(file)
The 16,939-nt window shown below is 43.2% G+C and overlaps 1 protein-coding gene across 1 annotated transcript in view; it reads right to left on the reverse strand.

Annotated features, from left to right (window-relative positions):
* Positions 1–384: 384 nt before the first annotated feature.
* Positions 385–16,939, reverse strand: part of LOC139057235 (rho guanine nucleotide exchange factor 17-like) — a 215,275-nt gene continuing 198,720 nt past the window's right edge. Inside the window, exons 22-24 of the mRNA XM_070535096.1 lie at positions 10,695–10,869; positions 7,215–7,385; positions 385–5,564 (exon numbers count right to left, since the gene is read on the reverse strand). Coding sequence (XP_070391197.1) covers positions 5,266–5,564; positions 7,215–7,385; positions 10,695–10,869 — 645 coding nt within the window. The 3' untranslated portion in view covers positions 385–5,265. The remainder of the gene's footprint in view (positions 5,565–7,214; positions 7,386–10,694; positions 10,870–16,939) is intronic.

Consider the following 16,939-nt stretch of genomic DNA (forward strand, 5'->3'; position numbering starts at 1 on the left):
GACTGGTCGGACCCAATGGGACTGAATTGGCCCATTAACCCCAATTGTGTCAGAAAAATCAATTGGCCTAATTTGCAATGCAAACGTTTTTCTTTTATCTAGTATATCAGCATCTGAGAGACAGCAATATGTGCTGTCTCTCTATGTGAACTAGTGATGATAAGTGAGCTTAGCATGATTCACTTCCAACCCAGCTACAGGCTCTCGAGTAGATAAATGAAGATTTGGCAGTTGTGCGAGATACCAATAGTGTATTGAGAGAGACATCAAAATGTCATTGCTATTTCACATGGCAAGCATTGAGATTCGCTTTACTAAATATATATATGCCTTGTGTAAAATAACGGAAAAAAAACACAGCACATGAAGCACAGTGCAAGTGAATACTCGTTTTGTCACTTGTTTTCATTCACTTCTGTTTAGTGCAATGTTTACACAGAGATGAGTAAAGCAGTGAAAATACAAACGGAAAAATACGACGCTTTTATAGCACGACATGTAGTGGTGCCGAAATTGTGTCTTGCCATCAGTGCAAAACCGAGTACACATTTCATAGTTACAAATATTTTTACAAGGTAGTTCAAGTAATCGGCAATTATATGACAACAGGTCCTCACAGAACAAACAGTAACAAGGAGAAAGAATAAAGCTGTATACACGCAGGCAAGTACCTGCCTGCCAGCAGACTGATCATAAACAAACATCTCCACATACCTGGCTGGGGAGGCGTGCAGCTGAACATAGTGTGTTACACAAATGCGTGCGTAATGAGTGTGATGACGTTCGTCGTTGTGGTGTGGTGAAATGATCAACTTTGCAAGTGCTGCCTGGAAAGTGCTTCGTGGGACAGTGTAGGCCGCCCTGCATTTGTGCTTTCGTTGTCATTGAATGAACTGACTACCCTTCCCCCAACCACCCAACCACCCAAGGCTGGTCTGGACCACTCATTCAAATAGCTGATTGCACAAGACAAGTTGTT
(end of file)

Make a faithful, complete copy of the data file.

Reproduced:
The 16,939-nt window shown below is 43.2% G+C and overlaps 1 protein-coding gene across 1 annotated transcript in view; it reads right to left on the reverse strand.

Annotated features, from left to right (window-relative positions):
* Positions 1–384: 384 nt before the first annotated feature.
* Positions 385–16,939, reverse strand: part of LOC139057235 (rho guanine nucleotide exchange factor 17-like) — a 215,275-nt gene continuing 198,720 nt past the window's right edge. Inside the window, exons 22-24 of the mRNA XM_070535096.1 lie at positions 10,695–10,869; positions 7,215–7,385; positions 385–5,564 (exon numbers count right to left, since the gene is read on the reverse strand). Coding sequence (XP_070391197.1) covers positions 5,266–5,564; positions 7,215–7,385; positions 10,695–10,869 — 645 coding nt within the window. The 3' untranslated portion in view covers positions 385–5,265. The remainder of the gene's footprint in view (positions 5,565–7,214; positions 7,386–10,694; positions 10,870–16,939) is intronic.

Consider the following 16,939-nt stretch of genomic DNA (forward strand, 5'->3'; position numbering starts at 1 on the left):
GACTGGTCGGACCCAATGGGACTGAATTGGCCCATTAACCCCAATTGTGTCAGAAAAATCAATTGGCCTAATTTGCAATGCAAACGTTTTTCTTTTATCTAGTATATCAGCATCTGAGAGACAGCAATATGTGCTGTCTCTCTATGTGAACTAGTGATGATAAGTGAGCTTAGCATGATTCACTTCCAACCCAGCTACAGGCTCTCGAGTAGATAAATGAAGATTTGGCAGTTGTGCGAGATACCAATAGTGTATTGAGAGAGACATCAAAATGTCATTGCTATTTCACATGGCAAGCATTGAGATTCGCTTTACTAAATATATATATGCCTTGTGTAAAATAACGGAAAAAAAACACAGCACATGAAGCACAGTGCAAGTGAATACTCGTTTTGTCACTTGTTTTCATTCACTTCTGTTTAGTGCAATGTTTACACAGAGATGAGTAAAGCAGTGAAAATACAAACGGAAAAATACGACGCTTTTATAGCACGACATGTAGTGGTGCCGAAATTGTGTCTTGCCATCAGTGCAAAACCGAGTACACATTTCATAGTTACAAATATTTTTACAAGGTAGTTCAAGTAATCGGCAATTATATGACAACAGGTCCTCACAGAACAAACAGTAACAAGGAGAAAGAATAAAGCTGTATACACGCAGGCAAGTACCTGCCTGCCAGCAGACTGATCATAAACAAACATCTCCACATACCTGGCTGGGGAGGCGTGCAGCTGAACATAGTGTGTTACACAAATGCGTGCGTAATGAGTGTGATGACGTTCGTCGTTGTGGTGTGGTGAAATGATCAACTTTGCAAGTGCTGCCTGGAAAGTGCTTCGTGGGACAGTGTAGGCCGCCCTGCATTTGTGCTTTCGTTGTCATTGAATGAACTGACTACCCTTCCCCCAACCACCCAACCACCCAAGGCTGGTCTGGACCACTCATTCAAATAGCTGATTGCACAAGACAAGTTGTT